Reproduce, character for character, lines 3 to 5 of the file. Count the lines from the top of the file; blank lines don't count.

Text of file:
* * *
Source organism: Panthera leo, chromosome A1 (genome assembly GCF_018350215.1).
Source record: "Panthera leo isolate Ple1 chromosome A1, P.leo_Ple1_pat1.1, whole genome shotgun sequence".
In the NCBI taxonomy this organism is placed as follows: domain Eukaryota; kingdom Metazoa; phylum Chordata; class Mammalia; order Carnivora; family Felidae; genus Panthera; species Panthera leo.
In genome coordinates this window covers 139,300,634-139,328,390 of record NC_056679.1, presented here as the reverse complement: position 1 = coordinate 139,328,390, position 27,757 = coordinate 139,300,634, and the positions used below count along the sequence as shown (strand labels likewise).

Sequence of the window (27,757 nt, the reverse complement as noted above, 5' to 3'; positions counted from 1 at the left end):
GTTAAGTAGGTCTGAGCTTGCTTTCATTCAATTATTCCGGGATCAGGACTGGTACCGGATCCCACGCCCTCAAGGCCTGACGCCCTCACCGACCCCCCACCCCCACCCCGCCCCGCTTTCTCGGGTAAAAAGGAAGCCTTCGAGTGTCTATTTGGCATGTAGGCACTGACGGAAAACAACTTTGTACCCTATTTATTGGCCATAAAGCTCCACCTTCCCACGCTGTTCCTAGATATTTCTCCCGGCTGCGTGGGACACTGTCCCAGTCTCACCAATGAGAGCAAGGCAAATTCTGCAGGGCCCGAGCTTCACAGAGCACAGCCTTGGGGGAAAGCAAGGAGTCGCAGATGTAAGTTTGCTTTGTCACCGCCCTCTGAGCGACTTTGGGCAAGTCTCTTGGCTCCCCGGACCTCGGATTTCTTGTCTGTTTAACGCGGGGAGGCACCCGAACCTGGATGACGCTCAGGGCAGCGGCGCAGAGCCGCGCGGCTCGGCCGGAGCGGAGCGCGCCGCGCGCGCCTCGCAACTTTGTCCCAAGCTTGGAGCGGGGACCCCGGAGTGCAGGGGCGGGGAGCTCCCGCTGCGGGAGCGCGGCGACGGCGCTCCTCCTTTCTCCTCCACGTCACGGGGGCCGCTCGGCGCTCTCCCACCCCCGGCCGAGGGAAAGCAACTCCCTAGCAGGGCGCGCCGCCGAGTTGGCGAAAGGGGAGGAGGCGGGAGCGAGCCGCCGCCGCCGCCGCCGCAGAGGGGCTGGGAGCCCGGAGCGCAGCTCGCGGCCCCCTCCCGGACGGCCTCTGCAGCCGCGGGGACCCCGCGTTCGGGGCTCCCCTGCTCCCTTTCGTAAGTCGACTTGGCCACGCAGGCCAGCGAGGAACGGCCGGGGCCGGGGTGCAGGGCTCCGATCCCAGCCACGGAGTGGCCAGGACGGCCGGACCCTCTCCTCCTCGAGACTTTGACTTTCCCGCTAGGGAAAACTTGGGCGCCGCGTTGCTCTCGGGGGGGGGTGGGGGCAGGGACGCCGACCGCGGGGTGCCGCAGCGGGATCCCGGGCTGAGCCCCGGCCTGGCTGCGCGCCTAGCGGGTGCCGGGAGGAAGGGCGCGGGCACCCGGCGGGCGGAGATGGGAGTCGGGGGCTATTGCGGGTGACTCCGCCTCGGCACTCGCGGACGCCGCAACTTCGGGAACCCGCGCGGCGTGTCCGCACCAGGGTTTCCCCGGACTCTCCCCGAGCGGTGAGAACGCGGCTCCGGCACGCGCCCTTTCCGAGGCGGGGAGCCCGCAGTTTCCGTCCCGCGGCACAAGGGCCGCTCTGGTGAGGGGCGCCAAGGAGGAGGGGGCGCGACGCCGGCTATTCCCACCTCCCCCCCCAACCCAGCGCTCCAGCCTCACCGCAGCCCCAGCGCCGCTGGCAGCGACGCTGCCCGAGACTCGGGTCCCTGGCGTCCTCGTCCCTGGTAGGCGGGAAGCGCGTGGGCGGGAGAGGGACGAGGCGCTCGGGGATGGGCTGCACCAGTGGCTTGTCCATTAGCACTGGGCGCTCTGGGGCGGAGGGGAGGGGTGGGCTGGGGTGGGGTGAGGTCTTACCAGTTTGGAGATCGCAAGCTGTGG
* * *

In the NCBI taxonomy this organism is placed as follows: domain Eukaryota; kingdom Metazoa; phylum Chordata; class Mammalia; order Carnivora; family Felidae; genus Panthera; species Panthera leo.
In genome coordinates this window covers 139,300,634-139,328,390 of record NC_056679.1, presented here as the reverse complement: position 1 = coordinate 139,328,390, position 27,757 = coordinate 139,300,634, and the positions used below count along the sequence as shown (strand labels likewise).

Sequence of the window (27,757 nt, the reverse complement as noted above, 5' to 3'; positions counted from 1 at the left end):